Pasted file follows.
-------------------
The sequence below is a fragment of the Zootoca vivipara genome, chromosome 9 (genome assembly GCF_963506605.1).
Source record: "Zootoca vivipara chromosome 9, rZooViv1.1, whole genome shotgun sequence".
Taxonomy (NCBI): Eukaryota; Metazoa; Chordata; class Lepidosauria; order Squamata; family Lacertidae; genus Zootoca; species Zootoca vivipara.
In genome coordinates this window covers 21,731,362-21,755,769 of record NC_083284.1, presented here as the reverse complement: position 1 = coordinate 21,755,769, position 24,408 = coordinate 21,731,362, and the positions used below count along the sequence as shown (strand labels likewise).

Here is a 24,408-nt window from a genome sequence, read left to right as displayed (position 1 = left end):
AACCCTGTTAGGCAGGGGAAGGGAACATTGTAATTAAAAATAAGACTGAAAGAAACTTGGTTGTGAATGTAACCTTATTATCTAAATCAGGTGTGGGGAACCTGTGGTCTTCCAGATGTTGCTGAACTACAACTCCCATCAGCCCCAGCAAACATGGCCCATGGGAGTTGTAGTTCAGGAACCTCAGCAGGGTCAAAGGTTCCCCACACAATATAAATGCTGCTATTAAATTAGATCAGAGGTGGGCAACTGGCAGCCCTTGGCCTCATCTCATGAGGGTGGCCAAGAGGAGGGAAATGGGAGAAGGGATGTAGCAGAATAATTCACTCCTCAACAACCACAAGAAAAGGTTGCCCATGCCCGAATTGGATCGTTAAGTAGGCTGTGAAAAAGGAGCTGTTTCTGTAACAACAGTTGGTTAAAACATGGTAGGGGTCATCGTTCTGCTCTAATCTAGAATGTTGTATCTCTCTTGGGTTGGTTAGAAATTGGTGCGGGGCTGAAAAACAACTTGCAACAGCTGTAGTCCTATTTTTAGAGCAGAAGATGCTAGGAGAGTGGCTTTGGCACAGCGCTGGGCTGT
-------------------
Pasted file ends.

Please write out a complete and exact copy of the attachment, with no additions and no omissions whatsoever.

The sequence below is a fragment of the Zootoca vivipara genome, chromosome 9 (genome assembly GCF_963506605.1).
Source record: "Zootoca vivipara chromosome 9, rZooViv1.1, whole genome shotgun sequence".
Taxonomy (NCBI): Eukaryota; Metazoa; Chordata; class Lepidosauria; order Squamata; family Lacertidae; genus Zootoca; species Zootoca vivipara.
In genome coordinates this window covers 21,731,362-21,755,769 of record NC_083284.1, presented here as the reverse complement: position 1 = coordinate 21,755,769, position 24,408 = coordinate 21,731,362, and the positions used below count along the sequence as shown (strand labels likewise).

Here is a 24,408-nt window from a genome sequence, read left to right as displayed (position 1 = left end):
AACCCTGTTAGGCAGGGGAAGGGAACATTGTAATTAAAAATAAGACTGAAAGAAACTTGGTTGTGAATGTAACCTTATTATCTAAATCAGGTGTGGGGAACCTGTGGTCTTCCAGATGTTGCTGAACTACAACTCCCATCAGCCCCAGCAAACATGGCCCATGGGAGTTGTAGTTCAGGAACCTCAGCAGGGTCAAAGGTTCCCCACACAATATAAATGCTGCTATTAAATTAGATCAGAGGTGGGCAACTGGCAGCCCTTGGCCTCATCTCATGAGGGTGGCCAAGAGGAGGGAAATGGGAGAAGGGATGTAGCAGAATAATTCACTCCTCAACAACCACAAGAAAAGGTTGCCCATGCCCGAATTGGATCGTTAAGTAGGCTGTGAAAAAGGAGCTGTTTCTGTAACAACAGTTGGTTAAAACATGGTAGGGGTCATCGTTCTGCTCTAATCTAGAATGTTGTATCTCTCTTGGGTTGGTTAGAAATTGGTGCGGGGCTGAAAAACAACTTGCAACAGCTGTAGTCCTATTTTTAGAGCAGAAGATGCTAGGAGAGTGGCTTTGGCACAGCGCTGGGCTGT